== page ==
The #1 Artist Problem

As I was reading the most recent article of Garden & Gun Magazine (Yes, you read that right, and the brilliant juxtaposition of the title was precisely what hooked me into trying it the first time – in a what in the world? kind of way), an article by Roy Blount, Jr., stuck out to me: “Traveling Salesman: The not-so-glamorous life of an author on the road.”

It’s about his latest book tour (as you may have guessed) and the frustrating fact that although people would come and laugh hysterically as he read excerpts to them, most of them would walk out without buying. This is an all-too-common tale, and to me, the heart of the problem is expressed beautifully by the perspective of the author versus that of his daughter.

Daughter: “You give them joy.”
Roy Blount, Jr: “I want to sell them some joy.”

Doesn’t that epitomize the problem with society’s perspective of the arts?

Writing is a job. Painting is a job. Musician, entertainer, actor, seamstress – these are job titles. The people who have these jobs can’t afford to work for free any more than doctors can afford to take only charity cases. If a doctor was complaining that people always told her what a good doctor she was but never booked any appointments, would you even think to tell the doctor that at least they respect her? No. The doctor was talking about her business. Talk isn’t going to put food on the table unless it’s backed up with cash.

And neither will joy.

Yes, the doctor probably likes that people think she’s a good doctor. And the writer is probably very happy that his book makes people laugh. Neither one of those facts is helpful in a business sense.

That’s where the difference between the doctor and the artist kicks in. The term “doctor” refers to a respected position in society that people recognize as a profession. A career. It is something you do for the purpose of making money. The term “artist” can mean any number of things to people in society, and, unfortunately, many of them involve the impression that you should do things for free or at the same prices as a big box store. Too much of society has this idea that the art itself is so fulfilling that artists should be happy with that and not need paid (which goes a little with the selling out conundrum).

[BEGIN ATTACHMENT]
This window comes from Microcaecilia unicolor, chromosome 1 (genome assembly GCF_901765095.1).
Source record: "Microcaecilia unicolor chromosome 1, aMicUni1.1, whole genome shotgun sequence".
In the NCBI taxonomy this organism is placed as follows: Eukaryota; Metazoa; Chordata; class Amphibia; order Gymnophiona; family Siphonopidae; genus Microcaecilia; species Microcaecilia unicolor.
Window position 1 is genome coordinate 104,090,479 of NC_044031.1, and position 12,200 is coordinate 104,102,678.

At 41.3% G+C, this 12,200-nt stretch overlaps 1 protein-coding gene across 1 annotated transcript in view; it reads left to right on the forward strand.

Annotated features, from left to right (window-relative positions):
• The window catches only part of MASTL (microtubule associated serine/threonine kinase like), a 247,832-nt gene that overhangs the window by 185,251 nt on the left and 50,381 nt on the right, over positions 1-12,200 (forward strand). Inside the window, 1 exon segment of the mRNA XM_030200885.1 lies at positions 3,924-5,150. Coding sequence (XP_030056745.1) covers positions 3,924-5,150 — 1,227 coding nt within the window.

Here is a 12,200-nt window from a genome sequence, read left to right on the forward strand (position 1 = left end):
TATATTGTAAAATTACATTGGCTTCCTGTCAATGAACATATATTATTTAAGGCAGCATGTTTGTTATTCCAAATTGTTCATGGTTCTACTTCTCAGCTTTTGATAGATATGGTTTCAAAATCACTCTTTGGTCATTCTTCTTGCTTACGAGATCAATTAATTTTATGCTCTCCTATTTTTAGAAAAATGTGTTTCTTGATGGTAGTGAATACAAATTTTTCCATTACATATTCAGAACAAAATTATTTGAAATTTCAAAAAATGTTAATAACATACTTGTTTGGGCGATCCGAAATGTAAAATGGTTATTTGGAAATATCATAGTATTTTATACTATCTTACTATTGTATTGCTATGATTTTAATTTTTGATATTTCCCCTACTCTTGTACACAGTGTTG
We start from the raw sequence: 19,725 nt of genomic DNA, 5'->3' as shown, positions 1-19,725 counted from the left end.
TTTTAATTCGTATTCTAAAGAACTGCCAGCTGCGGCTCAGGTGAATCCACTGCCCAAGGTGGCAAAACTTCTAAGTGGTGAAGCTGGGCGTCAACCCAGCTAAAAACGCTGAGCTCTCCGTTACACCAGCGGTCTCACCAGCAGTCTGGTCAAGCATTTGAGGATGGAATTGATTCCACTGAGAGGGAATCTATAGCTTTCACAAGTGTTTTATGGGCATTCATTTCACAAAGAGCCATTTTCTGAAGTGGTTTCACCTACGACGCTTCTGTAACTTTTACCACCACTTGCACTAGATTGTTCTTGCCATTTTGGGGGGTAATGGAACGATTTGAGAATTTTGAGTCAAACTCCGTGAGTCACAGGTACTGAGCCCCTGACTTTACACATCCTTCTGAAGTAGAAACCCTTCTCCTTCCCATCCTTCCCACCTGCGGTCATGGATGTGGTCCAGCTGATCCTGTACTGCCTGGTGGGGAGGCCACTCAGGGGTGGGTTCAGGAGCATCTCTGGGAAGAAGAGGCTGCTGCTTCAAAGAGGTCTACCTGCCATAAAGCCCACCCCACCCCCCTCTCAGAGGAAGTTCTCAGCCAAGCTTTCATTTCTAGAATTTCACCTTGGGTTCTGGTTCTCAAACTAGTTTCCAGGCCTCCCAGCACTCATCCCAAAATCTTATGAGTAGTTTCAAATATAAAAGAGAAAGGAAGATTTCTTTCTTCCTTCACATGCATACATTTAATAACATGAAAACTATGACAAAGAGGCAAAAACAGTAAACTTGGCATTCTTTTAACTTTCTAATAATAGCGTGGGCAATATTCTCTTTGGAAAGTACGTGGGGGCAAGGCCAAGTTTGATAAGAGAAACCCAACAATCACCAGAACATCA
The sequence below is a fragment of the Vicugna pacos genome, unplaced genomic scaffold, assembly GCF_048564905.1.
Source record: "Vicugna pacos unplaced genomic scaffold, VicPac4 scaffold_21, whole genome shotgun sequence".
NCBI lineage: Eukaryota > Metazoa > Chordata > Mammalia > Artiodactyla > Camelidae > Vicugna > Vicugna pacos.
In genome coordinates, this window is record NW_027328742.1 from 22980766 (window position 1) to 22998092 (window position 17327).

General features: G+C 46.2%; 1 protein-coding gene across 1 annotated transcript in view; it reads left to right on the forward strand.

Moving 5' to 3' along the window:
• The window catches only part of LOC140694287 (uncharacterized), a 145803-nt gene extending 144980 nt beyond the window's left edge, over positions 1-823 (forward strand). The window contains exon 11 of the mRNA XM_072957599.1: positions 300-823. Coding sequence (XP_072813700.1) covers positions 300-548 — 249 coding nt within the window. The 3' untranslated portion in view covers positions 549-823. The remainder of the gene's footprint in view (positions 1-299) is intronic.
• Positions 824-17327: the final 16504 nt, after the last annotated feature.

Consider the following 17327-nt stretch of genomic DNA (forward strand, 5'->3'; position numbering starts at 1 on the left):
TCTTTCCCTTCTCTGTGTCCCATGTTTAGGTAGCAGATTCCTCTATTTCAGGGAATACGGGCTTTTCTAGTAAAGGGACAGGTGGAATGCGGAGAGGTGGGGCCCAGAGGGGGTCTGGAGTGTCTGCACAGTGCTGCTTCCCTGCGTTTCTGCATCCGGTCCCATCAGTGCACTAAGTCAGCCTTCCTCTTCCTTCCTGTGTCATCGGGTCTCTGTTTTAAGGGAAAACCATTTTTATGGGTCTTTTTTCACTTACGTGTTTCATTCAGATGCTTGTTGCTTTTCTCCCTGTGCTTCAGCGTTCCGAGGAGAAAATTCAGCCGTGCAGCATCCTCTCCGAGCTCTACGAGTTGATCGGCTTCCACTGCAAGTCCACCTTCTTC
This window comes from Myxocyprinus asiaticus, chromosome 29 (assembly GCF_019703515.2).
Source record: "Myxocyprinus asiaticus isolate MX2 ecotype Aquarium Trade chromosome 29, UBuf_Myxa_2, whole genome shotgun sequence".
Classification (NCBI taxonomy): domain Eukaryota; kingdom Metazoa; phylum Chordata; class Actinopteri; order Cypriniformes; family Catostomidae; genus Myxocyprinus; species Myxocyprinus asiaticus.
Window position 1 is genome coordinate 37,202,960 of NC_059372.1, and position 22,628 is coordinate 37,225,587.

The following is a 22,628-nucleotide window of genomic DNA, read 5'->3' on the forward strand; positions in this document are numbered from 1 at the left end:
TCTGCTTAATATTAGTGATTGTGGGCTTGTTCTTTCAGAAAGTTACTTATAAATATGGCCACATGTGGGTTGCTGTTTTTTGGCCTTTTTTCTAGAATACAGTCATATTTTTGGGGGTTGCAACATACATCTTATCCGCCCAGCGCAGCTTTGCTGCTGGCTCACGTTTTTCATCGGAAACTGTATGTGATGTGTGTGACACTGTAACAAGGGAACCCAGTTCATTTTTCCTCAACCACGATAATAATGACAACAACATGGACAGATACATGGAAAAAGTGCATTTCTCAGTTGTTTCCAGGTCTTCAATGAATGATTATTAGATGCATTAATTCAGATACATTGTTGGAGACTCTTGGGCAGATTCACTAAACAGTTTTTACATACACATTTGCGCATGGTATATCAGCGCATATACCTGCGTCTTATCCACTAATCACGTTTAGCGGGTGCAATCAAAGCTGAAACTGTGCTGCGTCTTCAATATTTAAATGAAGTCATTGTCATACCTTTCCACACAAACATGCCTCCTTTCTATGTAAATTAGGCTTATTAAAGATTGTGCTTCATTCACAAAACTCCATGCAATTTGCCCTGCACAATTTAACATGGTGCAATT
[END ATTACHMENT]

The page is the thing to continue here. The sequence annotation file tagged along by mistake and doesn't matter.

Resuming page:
When even family and friends have trouble understanding that you’re running a business, it can be hard to stay motivated and not get frustrated. It can undermine your confidence in your work and affect your ability to price it appropriately (and not way too low to continue the business). It can affect almost any aspect of your life and your work whether it’s finding the time to hang out with friends (their business stuff counts as conflicts but not your work) or simply getting credit for the hard work you do (When are you going to get a “real job”?).

That’s why I consider this the number 1 problem for artists. Getting work, getting paid – those are serious issues, but everyone faces them. Plus, this attitude affects both. I don’t know how to fix it. I don’t know if it can be fixed. But I definitely empathize with Roy Blount, Jr.

Yes, writers want people to like our books, but nothing shows appreciation for your writing quite so well as book sales. As the old adage says, “Say it with cash.”

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